A Passage Of Age
I have fallen a long way,
Taken with me impossible lovers
Whose improbable souls cast
Sinew and bones and flesh
Onto the parchment of my life.
And I am gratified, faithful, human
In the sad tale of years of those lovers gone
Whose hauntings have brought me now to middle-age
From which all things seem clear
And untroubled, bright as the face
Of the sun.
Nothing now in times' hands
I collect my history, turn to you
New love in a whole world of satisfaction
That covers us who languish there,
Impossible lovers drowned out
As the red of your mouth harbours emotion.
And I, forgetting those torn by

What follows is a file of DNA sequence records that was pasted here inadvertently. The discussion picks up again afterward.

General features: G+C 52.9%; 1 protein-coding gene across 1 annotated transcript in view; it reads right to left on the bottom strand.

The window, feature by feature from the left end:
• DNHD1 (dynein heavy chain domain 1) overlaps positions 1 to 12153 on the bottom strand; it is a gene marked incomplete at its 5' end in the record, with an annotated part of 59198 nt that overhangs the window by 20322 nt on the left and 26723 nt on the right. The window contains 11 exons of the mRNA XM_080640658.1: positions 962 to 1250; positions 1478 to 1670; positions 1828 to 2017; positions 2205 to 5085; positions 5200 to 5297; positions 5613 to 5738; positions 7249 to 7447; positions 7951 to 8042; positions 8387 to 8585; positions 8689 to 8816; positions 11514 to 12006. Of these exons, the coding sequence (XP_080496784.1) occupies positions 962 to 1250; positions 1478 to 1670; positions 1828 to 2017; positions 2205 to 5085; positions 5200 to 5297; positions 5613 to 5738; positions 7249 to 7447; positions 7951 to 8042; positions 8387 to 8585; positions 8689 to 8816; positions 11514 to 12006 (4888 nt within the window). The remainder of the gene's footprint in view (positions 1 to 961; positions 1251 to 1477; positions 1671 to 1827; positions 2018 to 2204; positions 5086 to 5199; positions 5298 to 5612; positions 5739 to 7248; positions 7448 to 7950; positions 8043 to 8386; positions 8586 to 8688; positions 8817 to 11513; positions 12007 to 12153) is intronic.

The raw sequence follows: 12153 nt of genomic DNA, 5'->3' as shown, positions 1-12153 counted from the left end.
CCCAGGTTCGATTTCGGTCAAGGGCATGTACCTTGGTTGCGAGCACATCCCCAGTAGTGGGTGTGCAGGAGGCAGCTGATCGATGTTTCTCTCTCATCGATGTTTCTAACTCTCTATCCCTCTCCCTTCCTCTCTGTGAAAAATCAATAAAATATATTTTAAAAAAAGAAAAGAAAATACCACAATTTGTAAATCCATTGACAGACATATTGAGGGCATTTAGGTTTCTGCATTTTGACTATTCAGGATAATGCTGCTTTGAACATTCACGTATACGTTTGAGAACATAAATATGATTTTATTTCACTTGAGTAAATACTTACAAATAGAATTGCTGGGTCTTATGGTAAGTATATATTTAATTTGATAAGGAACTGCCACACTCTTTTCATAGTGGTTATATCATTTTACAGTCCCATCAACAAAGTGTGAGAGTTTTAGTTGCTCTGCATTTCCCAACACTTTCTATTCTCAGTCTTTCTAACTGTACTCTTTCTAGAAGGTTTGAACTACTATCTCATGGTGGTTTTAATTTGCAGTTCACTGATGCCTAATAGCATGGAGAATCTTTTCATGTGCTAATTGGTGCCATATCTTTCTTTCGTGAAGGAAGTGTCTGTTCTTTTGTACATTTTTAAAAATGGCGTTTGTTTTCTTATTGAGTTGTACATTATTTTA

Feel the warmth of accomplishment.
Yet if not I then someone must, turning
Outward to the urgencies of your smiles
That have no guilt but deliberations
And someone's pale hand
Must comfort you; someone's
Mind must howl in your skin;
Someone's skull must contain
You like wind, like the artefacts
Of Troy; someone must reach your soul
And all other souls that have
Worn me down to this moment,
These hours, these days, these seconds;
Someone - or I - must write these poems
If you have any comments on this poem, John Cornwall would be pleased to hear from you.